Next Steps – in Trinidad and Tobago:

ONE: Set up the National Board:
As soon as the Cabinet approves the initiative, the Ministry of Sports and Youth Affairs must convene a meeting of the National Board. The Board needs to include representatives of each of the five stake-holders and, obviously, it is for the minister to select who each representative will be. But, during my visit, I found enthusiasm from the following individuals and organisations which I hope the Minister might consider:
1. Private Sector Leadership: TT Chamber of Industry and Commerce, CEO Gabriel Faria: gfaria@chamber.org.tt; Assistant. Rhea Nelson: rnelson@chamber.org.tt
2. Academic & NGO Leadership: Arthur Lok Jack Global School of Business, CEO, David Dulal-Whiteway & Nirmala Maharaj: d.dulal-whiteway@lokjackgsb.edu.tt n.maharaj@lokjackgsb.edu.tt
3. Donors and Investors: Suggest all British High Commission, Foreign Embassies and other donors;
4. Youth Leaders: suggest: Dexter Wilson: sales@windiespins.com and Latoyaa Roberts: latoyaaroberts@hotmail.com
5. Other Government Ministry Representatives: Suggest a representative of the Ministry of Education, the Ministry of Labour and SMEs, the Prime Minister’s office;

TWO: Prepare and deliver the Bench-marking survey:
The first task of the National Board is to decide how to get buy-in from the people, especially the young people and their teachers, across both islands. In our outline planning document, we suggest a schedule of Press Conferences, and – at our Meeting – we discussed a launch during Global Entrepreneurship Week. Ahead of that, the National Board needs to –
1. Agree the Content of the Bench-marking survey that will be used for all stake-holders. (Build on the one I used for my exploratory survey last week – attached)
2. Try to get as many schools as possible signed up for the 2018 Schools Enterprise Challenge;
3. Create T & T content – for the Global Campaign for Youth Employment Website. This can be a stand-alone website, or addition to the MSYA website, or a component of the www.gcye.org.uk website – linked to the MSYA website.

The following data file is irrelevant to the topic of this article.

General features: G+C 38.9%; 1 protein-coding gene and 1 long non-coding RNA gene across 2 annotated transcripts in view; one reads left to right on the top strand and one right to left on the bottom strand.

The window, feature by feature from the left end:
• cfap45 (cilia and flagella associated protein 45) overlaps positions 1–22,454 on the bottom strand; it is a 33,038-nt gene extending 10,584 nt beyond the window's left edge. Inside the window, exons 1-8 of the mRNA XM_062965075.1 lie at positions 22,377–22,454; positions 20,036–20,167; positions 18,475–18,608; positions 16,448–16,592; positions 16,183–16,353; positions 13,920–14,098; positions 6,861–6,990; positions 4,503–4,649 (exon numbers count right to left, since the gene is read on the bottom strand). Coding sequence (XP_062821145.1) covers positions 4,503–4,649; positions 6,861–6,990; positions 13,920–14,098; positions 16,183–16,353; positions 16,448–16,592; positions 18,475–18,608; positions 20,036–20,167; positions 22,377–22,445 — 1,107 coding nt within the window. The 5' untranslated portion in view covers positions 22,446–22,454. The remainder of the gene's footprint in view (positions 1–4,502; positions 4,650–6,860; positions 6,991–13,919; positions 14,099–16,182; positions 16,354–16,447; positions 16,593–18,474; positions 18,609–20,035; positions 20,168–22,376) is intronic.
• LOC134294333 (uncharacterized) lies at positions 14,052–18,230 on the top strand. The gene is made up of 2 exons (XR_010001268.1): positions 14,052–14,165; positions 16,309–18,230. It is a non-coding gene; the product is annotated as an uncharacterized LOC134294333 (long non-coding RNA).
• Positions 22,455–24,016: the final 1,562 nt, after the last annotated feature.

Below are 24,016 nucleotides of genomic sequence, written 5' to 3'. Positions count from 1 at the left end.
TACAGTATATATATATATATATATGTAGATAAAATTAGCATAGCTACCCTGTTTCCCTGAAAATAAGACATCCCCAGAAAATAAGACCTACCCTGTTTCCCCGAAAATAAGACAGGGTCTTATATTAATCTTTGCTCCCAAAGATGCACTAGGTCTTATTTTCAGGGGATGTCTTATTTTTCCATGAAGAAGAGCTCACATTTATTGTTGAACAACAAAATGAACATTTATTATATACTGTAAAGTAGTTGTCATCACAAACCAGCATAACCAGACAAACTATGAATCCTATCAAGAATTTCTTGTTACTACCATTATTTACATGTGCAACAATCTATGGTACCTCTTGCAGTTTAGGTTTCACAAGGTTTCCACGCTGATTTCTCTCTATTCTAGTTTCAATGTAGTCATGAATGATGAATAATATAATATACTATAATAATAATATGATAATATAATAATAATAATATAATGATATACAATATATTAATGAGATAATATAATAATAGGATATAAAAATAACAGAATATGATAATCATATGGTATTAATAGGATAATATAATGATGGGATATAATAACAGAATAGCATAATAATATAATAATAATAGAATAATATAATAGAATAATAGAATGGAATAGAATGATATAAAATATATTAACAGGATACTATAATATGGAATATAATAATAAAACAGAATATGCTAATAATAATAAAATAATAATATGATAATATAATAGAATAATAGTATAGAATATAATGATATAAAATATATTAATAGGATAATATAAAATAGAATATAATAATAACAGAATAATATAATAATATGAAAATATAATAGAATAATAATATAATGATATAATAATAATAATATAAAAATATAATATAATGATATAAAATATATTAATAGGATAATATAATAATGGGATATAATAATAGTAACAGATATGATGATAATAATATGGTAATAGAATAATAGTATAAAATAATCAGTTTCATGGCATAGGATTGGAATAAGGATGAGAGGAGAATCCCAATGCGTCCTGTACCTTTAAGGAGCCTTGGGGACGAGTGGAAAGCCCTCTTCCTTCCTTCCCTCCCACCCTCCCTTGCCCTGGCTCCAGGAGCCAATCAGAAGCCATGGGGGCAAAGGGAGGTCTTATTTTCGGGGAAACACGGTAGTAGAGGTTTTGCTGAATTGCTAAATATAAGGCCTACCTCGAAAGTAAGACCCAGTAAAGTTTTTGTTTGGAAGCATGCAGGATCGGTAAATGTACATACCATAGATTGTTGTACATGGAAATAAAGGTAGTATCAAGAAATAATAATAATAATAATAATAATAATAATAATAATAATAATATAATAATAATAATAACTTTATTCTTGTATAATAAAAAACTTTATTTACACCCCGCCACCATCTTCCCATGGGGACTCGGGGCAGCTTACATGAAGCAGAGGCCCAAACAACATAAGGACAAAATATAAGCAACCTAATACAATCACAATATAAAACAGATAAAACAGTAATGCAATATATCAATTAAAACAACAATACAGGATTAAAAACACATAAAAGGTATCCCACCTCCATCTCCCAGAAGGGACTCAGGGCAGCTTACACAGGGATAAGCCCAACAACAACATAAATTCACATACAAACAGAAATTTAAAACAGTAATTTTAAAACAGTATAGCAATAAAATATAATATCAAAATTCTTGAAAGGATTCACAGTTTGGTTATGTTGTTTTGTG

THREE: Prepare to launch the Initiative in Global Entrepreneurship Week – 12-18/11/18:
As soon as the decision is made to move ahead with this strategy, a simple Zero-Cost initiative is to get every school in the nation to register for the 2018 Schools Enterprise Challenge. The information about this is at: – and you can watch a video about the initiative at: Doing this will engage the teachers and youth of the islands in thinking about their entrepreneurial future – and supply many different promotional / media opportunities for the Minister and other members of the National Board to get visibility for the goals of the initiative. GCYE staff will be available to attend, from the UK, to give technical assistance and advice to both Board Members and individual schools on how to make a success of their Schools Enterprise.

FOUR: At the end of the GEW, have a National Board meeting
Following the launch events, the National Board must re-convene to assess the outcomes, the lessons learned and to make plans for the completion of the Bench-marking Survey and the drafting of the National Action Plan. At this meeting, a Schedule of Work must be agreed, and costed. Resources must be mobilised for the preparation of the National Action Plan and it’s immediate implementation.

David R. Woollcombe, Co-founder, GCYE,
June 2018